Concern over the issue of human trafficking in Southeast Asia has grown steadily over the past several years with recent events elevating this pernicious problem to crisis levels in the public consciousness. The unearthing of mass graves in trafficking camps in both Thailand and Malaysia, the discovery of hundreds of fishermen enslaved in Indonesia, and the steady stream of vulnerable Bangladeshi and Burmese Rohingya populations seeking refuge across the Andaman Sea have left many people speculating about the scale of the problem and struggling to find solutions. It is impossible to know definitively the scale or scope of human trafficking. This unsettling uncertainty arises, in part, from the lack of robust, accurate, and standardized data related to human trafficking—information that is critical to devising and implementing better policies to combat it. Policies and programs based on poor data will be equally poor in their effectiveness. The corrective impulse should focus not only on collecting more data, but better data.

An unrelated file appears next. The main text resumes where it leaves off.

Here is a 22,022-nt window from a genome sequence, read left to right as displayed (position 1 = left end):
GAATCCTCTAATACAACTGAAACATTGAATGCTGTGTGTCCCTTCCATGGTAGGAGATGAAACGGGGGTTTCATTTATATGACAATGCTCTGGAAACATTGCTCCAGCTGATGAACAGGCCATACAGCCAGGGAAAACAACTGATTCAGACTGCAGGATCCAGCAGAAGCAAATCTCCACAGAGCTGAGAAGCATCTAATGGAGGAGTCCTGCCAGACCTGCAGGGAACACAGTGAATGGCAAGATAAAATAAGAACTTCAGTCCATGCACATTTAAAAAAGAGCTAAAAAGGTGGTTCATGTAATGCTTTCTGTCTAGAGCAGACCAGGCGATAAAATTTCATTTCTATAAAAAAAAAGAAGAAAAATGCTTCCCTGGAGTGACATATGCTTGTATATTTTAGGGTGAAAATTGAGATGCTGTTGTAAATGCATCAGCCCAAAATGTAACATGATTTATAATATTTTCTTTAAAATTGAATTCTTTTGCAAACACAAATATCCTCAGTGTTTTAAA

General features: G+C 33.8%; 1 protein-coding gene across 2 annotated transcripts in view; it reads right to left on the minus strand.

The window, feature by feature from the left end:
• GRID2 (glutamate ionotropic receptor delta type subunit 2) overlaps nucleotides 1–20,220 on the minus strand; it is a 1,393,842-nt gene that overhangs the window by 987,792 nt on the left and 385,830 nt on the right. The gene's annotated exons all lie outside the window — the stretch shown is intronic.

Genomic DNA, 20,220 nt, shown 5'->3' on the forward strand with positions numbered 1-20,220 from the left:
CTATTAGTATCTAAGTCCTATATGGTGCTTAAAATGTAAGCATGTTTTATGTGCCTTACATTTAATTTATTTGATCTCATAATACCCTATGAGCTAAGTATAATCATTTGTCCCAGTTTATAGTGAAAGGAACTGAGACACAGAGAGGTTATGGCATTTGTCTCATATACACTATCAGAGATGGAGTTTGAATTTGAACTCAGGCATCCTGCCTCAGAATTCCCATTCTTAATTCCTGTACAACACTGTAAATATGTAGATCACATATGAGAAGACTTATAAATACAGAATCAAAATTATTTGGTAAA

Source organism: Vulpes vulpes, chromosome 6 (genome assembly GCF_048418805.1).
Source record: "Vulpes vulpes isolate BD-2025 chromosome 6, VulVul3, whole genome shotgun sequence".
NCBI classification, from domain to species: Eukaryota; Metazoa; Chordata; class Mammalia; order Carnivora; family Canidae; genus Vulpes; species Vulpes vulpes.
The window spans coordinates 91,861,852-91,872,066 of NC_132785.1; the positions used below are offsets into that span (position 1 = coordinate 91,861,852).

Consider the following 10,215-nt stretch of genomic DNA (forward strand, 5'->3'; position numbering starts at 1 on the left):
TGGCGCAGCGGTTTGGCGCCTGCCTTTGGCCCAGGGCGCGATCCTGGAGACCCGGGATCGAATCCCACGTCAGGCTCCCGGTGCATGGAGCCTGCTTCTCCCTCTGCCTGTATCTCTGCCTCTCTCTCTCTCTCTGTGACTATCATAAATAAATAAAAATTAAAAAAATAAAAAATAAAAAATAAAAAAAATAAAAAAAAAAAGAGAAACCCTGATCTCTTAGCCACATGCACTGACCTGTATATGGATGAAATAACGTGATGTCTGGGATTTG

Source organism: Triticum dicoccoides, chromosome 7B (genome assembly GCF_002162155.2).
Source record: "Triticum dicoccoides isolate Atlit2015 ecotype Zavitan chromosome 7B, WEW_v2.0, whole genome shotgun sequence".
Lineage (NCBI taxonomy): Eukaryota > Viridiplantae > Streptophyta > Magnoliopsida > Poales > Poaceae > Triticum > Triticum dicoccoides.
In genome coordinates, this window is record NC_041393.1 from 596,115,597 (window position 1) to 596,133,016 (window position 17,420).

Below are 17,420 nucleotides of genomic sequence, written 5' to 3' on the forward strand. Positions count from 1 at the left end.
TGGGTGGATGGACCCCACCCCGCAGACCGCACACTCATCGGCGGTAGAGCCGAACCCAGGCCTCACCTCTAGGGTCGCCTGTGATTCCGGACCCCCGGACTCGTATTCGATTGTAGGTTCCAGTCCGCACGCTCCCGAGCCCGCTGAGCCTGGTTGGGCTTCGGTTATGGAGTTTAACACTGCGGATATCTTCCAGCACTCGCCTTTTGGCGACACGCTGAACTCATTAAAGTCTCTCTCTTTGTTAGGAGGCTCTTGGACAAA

Jessie Brunner is a program manager with the WSD Handa Center for Human Rights & International Justice.